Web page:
NNAMDIExactly right. I do understand the dilemma that you're facing. It was what I was talking with you about, Dr. Felix Yesquen, in terms of what's happening with the Small Business Administration loan program. Can you tell us a little bit more, Dr. Yesquen, have you applied? What have you heard?
YESQUENSo, we've applied, and we're still waiting. We're still waiting. We found out yesterday that Fairfax County has a microloan fund that they're providing. But, again, you have to submit an application, first come, first served -- kind of like your caller, what she just said. I mean, we are a business of two to three people, you know, so some of these SBA loans are going to -- I'm hoping they'll be around for us smaller businesses.
YESQUENYou know, at Fairfax County, this microloan is for businesses of five or less, which I'm happy to see, because hopefully we'll be able to qualify for that. So, we're sitting right there. I mean, we're waiting for insurance companies to mail out checks, just as well. We're in a holding pattern here on both ends.
NNAMDIAndrea Vieira, have you applied for any such loans?
VIEIRAYeah, very much like the woman who owns the Well...
VIEIRA...and Dr. Felix. We've also applied for everything that's available to us, but things have been sort of hard to come by. And I'm not going to start a critique of the (laugh) government, although that can be another show. But, you know, I realize it's a hard thing to roll out on such a massive scale, but the hiccups have not stopped, really, from day one. I'm trying to apply for all of these things, and they've been kind of hard to trickle down, eventually. And so we're still waiting.
NNAMDIHere now is Ben -- and Elizabeth, thank you for calling, and the best of luck to you. Here now is Ben in Silver Spring, Maryland. Ben, you're on the air. Go ahead, please.
BENHello, Kojo. Hi. Well, I'm a solo practicing physician, MD physician in Silver Spring. And I have five employees that I had to furlough four of. And we're a 100 percent cash-based clinic, so we, too, are dependent, like the other speakers, on these grants and loans to stay afloat. And that's been a little bit difficult, because the banks are struggling, because they have, of course, overload. And we're waiting. And so, in the meantime, we're sending all the letters to our landlords, to the people that we owe leases to. And it's all been slow. It's scaring my employees and making us nervous, along with a lot of other solo practicing physicians in the area.
NNAMDIThank you for sharing that story with us, Ben. We also heard from someone who said, I'm a small business owner in Virginia. Capital One Bank hasn't helped any small businesses. We aren't able to apply for the protection program. We've been waiting for three weeks, but we haven't received any help. They have not even reached out to us. And that, I guess, is a common refrain that we have been hearing. Ben, thank you very much for your call. Good luck to you. Here, now, is Murphy in Columbia Heights in Washington, D.C. Murphy, you're on the air. Go ahead, please.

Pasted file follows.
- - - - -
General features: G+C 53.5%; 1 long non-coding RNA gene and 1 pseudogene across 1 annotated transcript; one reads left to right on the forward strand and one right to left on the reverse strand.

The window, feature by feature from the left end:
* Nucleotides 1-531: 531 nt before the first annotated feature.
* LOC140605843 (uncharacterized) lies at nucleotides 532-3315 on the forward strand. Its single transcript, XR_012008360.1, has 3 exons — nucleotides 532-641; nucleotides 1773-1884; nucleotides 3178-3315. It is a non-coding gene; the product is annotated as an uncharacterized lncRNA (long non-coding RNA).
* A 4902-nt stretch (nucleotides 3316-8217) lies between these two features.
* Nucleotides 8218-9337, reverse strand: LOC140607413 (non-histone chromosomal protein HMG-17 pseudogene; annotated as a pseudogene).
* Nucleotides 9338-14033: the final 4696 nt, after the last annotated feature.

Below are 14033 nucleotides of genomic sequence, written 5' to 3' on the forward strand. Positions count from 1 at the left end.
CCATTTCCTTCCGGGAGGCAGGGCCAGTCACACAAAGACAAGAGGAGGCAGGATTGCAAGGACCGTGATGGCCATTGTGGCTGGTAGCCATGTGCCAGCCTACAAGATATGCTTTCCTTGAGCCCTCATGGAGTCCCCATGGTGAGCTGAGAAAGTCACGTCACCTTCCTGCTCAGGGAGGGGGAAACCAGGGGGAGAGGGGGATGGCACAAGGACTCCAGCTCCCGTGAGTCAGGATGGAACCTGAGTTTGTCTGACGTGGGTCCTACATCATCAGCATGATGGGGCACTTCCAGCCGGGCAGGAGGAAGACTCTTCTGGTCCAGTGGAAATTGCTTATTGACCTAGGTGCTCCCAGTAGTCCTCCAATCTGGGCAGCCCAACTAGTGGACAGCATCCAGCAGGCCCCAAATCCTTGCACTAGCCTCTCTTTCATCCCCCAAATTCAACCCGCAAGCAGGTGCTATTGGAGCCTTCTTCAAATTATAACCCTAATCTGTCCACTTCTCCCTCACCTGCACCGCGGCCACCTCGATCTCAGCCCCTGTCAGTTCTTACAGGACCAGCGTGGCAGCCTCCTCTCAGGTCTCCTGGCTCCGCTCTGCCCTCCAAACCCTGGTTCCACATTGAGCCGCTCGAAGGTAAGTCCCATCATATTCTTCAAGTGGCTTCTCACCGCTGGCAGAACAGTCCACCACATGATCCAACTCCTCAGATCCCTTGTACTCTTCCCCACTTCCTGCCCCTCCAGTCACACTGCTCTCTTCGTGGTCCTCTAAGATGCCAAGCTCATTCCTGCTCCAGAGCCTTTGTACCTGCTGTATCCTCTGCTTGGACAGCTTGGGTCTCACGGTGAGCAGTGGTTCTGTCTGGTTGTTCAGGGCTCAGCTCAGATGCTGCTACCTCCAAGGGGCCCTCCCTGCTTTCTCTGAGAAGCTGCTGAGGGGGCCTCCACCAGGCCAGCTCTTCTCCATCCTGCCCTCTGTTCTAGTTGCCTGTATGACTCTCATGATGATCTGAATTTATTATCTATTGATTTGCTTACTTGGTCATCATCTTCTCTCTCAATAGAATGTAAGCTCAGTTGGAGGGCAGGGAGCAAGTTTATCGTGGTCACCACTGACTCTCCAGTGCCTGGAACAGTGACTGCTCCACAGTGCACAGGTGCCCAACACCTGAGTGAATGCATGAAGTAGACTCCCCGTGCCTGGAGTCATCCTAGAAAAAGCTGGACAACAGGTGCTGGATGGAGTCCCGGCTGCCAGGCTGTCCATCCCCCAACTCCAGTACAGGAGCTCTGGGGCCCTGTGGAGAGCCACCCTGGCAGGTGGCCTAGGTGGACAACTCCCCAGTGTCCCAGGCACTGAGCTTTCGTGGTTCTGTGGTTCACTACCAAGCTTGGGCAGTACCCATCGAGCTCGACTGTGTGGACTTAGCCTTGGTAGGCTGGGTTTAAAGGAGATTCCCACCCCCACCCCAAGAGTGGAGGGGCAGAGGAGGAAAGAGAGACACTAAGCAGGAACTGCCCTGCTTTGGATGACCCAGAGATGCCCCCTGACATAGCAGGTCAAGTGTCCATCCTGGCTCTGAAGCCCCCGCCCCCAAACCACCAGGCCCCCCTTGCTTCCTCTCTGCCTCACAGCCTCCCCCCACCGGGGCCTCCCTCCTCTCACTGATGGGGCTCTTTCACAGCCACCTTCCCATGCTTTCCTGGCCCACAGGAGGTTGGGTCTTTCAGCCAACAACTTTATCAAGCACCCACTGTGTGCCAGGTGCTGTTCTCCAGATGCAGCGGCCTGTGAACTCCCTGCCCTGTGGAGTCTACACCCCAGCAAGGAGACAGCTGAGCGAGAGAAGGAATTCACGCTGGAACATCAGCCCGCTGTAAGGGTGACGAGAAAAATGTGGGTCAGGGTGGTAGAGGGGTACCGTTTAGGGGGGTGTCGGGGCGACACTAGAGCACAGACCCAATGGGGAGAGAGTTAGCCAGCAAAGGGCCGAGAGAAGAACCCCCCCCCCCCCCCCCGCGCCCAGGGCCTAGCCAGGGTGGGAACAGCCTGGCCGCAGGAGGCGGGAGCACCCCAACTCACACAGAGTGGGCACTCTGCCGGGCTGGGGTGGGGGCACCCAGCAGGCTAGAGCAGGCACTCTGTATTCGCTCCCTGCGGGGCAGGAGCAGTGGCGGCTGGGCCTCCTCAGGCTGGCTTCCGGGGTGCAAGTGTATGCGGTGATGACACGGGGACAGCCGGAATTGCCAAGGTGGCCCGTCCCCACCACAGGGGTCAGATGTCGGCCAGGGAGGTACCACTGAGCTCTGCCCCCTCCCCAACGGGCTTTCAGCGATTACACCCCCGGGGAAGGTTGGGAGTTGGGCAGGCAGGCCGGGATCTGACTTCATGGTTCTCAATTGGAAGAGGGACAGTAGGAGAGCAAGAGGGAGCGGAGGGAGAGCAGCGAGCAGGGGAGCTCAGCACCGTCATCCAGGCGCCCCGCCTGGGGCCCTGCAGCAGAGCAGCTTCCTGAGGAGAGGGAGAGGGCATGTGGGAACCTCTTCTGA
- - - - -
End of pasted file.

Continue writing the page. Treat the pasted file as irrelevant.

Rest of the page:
MURPHYHi, Kojo. How are you?
MURPHYSo, I run Dojo Comedy. We're an improv and sketch studio over on Georgia Avenue and Parkview. And we teach classes. We put up shows. We do that sort of stuff, and, obviously, we've been shut down since a little bit before, but certainly since Mayor Bowser told all nonessentials to shut down.
NNAMDIAnd so you've essentially been shut down, Murphy?
MURPHYYeah, for live, in-person improv and sketch classes, for shows on weekends, stuff like that. We closed our doors. We're hoping to open up on the other side. And, in the meantime, we're doing stuff online.
NNAMDIHave you applied for any kinds of business loans at all?
MURPHYI'm looking through a few different options right now, trying to figure out what the best route is for a sole proprietor.
NNAMDIYeah, I can understand that. In your case, Andrea Vieira, all of our lives have been disrupted by this public health crisis, but for small business owners, that disruption also extends to your livelihood, like Murphy's, what I imagine must be your passion, as well. Andrea, tell us about the emotional toll of all of this.
VIEIRAI mean, it's really hard, right, because I think anybody who breaks away from a traditional career like my business partners and myself did and, you know, you leave corporate America to try to create something that you love, and to invest so much sweat equity into it and to just kind of sell everything but the kitchen sink to make it happen. You know, we're a self-funded business, and so we don't have any loans, and we were the ones who raised the capital ourselves to open it. And to see it kind of teetering on the brink, really, it's really hard.